Book Review by Nicholas Wansbutter, Esq.
Title: Letters From the Rector of St. Thomas Aquinas Seminary, Volume III: The Winona Letters, Part 2
Author: Bishop Richard Williamson
Publisher: True Restoration Press
Excellence: 3.5 stars
Why: In this book Bishop Williamson says many things that ought to be said, and are not, to the spiritual and intellectual benefit of every reader
Summary in a sentence: The continuation of the series of books that belongs in every serious Catholic’s library, this volume delves deeper into the insanity of our age by examining history, modern cultural phenomena, philosophy, and art.
At the risk of reading like a broken record, I’d like to open this review by once again thanking Bp. Williamson for writing these letters, and Mr. Stephen Heiner for having the courage, fortitude, and gumption to collect them and publish them under his own label. I think I can safely say that were it not for Mr. Heiner these letters may have never been published in this manner. I hope, then, that I’ve left no reader in suspense wondering what I think of this third volume and the series as a whole: it is another excellent part of a most excellent collection.
In my reviews of Volumes I and II of this series, I have discussed the no-nonsense style of the letters, the enjoyment one can expect from reading them (including a healthy helping of British humour), and their saturation with Christian culture. As such, I will not till that ground again, save to reiterate briefly how important I hold this collection of letters to be for any Catholic (or even non-Catholic) serious about understanding and unravelling the madness of our time. That is because, most of the obvious horrors of our time, including the breakdown of marriage and even false œcumenism are merely symptoms. The diagnosis of the chief cause is to be found in these Letters, where we can clearly see that the Devil’s onslaught today is not only an attack on the supernatural, but the natural. A quote from this volume shows how the theoretical and practical intertwine: “Theology is not just theory - from errors in theology flow torrents of blood” (in reference to how Vatican II instigated the massacres in Rwanda).
Now, to speak of Volume Three specifically, it picks up shortly after the Second General Chapter of the SSPX in 1994. It then wastes no time in diving into the subject matter (the “diagnosis” aforementioned) with Letter #130 telling “A Teenager’s Story” which reproduces a letter from one of His Lordship’s correspondence regarding a modern teenager they recently dealt with. Through his commentary, Bp. Williamson deals with the other side of the coin: the traditionalist children insufficiently taught reality and a love of the faith.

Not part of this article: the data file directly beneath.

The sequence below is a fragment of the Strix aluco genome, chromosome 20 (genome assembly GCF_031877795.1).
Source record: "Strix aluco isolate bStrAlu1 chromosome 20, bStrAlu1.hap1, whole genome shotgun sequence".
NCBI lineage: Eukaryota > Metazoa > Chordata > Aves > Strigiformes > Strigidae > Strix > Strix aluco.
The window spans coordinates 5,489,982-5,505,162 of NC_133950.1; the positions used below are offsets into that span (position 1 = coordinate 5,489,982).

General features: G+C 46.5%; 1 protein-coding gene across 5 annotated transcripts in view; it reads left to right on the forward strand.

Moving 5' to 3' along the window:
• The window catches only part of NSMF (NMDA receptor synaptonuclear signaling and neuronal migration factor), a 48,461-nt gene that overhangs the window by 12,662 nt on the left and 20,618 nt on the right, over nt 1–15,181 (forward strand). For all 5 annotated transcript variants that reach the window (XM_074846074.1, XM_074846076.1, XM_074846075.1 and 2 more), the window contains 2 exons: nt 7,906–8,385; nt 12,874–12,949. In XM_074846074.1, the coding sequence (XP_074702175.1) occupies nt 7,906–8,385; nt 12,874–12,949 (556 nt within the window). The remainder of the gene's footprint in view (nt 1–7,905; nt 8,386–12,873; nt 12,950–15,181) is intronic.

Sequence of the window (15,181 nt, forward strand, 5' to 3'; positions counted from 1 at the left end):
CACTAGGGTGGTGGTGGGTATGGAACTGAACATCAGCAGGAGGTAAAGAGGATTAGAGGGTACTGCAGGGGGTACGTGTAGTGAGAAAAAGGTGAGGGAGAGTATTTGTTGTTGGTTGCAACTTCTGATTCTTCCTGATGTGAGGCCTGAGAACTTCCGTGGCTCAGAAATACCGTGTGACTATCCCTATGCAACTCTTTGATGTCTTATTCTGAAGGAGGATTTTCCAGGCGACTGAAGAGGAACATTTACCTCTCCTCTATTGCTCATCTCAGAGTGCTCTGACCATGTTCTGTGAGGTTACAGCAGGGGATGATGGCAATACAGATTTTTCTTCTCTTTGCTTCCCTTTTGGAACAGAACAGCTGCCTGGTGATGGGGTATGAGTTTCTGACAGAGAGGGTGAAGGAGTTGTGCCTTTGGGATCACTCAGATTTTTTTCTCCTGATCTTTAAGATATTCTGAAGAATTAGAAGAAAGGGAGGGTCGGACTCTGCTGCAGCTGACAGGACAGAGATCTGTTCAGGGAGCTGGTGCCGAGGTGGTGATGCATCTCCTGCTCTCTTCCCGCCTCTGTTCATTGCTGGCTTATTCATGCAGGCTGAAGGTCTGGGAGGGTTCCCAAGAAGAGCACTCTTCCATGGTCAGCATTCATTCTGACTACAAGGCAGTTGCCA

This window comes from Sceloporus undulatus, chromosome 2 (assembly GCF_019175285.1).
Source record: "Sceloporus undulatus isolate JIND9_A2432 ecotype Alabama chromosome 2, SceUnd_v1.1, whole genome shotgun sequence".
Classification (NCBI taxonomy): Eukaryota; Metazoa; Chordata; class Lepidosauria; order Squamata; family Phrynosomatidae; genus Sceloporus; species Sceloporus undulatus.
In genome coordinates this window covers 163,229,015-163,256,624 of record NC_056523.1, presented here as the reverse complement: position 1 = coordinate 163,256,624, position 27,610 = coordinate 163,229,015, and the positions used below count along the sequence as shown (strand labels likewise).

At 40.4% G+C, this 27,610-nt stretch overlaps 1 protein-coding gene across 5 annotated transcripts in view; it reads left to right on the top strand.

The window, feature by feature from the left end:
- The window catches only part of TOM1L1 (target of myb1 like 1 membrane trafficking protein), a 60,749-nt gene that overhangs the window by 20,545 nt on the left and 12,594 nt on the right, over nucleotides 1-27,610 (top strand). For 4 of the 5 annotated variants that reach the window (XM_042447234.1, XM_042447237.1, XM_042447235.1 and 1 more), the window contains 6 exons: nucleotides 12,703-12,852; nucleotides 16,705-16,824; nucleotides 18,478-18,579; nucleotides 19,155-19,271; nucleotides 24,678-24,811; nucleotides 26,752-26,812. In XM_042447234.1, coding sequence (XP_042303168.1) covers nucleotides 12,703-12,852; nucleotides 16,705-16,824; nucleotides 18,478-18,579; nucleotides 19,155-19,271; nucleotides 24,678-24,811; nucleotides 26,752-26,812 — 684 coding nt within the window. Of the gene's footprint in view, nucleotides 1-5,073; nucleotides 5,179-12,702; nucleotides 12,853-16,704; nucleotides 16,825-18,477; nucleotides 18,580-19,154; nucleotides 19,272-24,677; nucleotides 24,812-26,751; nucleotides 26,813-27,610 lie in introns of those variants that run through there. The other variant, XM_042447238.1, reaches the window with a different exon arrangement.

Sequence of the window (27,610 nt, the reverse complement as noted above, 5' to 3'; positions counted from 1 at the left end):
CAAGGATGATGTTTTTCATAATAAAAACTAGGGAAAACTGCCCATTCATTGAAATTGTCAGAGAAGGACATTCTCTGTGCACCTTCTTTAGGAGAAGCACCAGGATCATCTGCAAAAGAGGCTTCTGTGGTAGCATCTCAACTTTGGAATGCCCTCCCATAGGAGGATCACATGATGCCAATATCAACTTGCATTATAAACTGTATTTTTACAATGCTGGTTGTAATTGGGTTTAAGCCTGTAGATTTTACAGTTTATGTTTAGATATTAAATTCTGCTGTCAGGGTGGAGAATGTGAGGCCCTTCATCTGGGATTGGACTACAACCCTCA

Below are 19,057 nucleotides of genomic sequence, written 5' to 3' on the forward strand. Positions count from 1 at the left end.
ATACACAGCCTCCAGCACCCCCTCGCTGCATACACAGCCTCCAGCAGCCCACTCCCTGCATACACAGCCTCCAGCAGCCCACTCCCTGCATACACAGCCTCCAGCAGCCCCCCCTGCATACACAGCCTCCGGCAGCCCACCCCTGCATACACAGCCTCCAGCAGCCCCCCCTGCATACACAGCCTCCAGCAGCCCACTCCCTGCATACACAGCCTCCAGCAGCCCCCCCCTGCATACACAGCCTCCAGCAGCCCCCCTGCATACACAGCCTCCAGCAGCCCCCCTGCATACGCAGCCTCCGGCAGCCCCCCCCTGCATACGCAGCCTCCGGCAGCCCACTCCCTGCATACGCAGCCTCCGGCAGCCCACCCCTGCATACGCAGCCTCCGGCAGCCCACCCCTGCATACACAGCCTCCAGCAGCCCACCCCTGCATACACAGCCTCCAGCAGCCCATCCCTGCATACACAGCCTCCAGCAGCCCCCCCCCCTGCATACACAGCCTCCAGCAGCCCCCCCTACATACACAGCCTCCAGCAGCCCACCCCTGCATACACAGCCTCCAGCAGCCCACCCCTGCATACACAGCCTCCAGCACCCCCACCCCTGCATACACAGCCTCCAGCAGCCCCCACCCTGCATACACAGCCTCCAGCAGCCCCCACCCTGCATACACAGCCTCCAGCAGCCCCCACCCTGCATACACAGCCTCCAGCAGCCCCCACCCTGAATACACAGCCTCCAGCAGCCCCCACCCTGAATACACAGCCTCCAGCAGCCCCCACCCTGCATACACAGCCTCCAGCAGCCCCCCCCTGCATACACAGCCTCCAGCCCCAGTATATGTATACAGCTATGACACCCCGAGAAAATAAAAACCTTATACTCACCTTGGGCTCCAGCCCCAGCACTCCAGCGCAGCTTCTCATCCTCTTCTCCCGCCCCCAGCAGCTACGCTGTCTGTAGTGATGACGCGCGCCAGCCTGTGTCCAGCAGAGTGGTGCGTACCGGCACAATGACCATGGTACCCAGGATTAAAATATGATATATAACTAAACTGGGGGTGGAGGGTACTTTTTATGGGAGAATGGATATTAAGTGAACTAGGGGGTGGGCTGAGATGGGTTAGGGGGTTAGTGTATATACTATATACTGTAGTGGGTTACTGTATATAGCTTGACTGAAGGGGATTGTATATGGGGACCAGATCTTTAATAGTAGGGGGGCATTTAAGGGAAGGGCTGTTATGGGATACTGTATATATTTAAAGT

The letters go on from there with a discussion in Letter #131 warning against “tradecumenism”. The letters contain a healthy dose of Bp. Williamson’s clear and penetrating analyses and teaching on theology and philosophy, including a brief discussion of the theology of John Paul II (as decrypted by Prof. Dörmann) which is a “Cole’s Notes” version of the twenty-hour conference His Lordship gave in Winona to laymen on the topic, and which is highly recommended but, sadly, can no longer be purchased from the Seminary (sad is an understatement, it’s a travesty, but I digress). There are also letters covering the true definitions of liberty, charity, and equality. Letter #156 deals with an especially pernicious error that infects even traditionalists, that lingering parasite, Americanism.
This volume contains more quotes than previous ones, including lengthy quotations from Cardinal Pie, Pope Pius X, and divers correspondents of the bishop sharing anecdotes which His Lordship uses to communicate important lessons to us. The volume also includes a number of letters very helpfully written in a “question and answer” format.
As always, Bp. Williamson shows himself no coward in the face of controversy, as he takes on, in Letter #160 that golden calf, “The Sound of Music”, thus unleashing a timely barrage on 1950’s “sweetie-pie” Catholicism that is like strychnine to the proper militancy that the Church Militant must have. Most readers of this review are no doubt already familiar with that letter, but it is worthy reading again, and it fits in with this volume’s heavier emphasis than Vols. I and II on the broken nature of modern society. This includes analysis of such unlikely things as Pink Floyd and a number of Oliver Stone’s movies. Bp. Williamson shows how these works of modern art are in fact cries for help from men who have at least an inkling that something is horribly wrong.
At the writing of this review, Bp. Williamson has been sidelined by the SSPX hierarchy, and “word on the street” has it that this shall be the case indefinitely. I shan’t bore our readers with a tirade on how wrong that is, but I think it does make this collection of letters all the more important since it gives those that thirst for truth access to a great spring of it that they otherwise would be denied. As I wrote in the “blurb” for the back of this volume: Any Catholic serious about integrating the Faith into his life and saving himself from modern madness, must read this book. Anyone who wants insight into how and why our society is broken, must read this book.
Nicholas Wansbutter [email him] is a criminal lawyer operating his own firm in Kitchener, Ontario, Canada. He writes and blogs at Durendal and is the founder of the Collegium Scriptorum Catholicae, a traditionalist Catholic fiction writers’ group.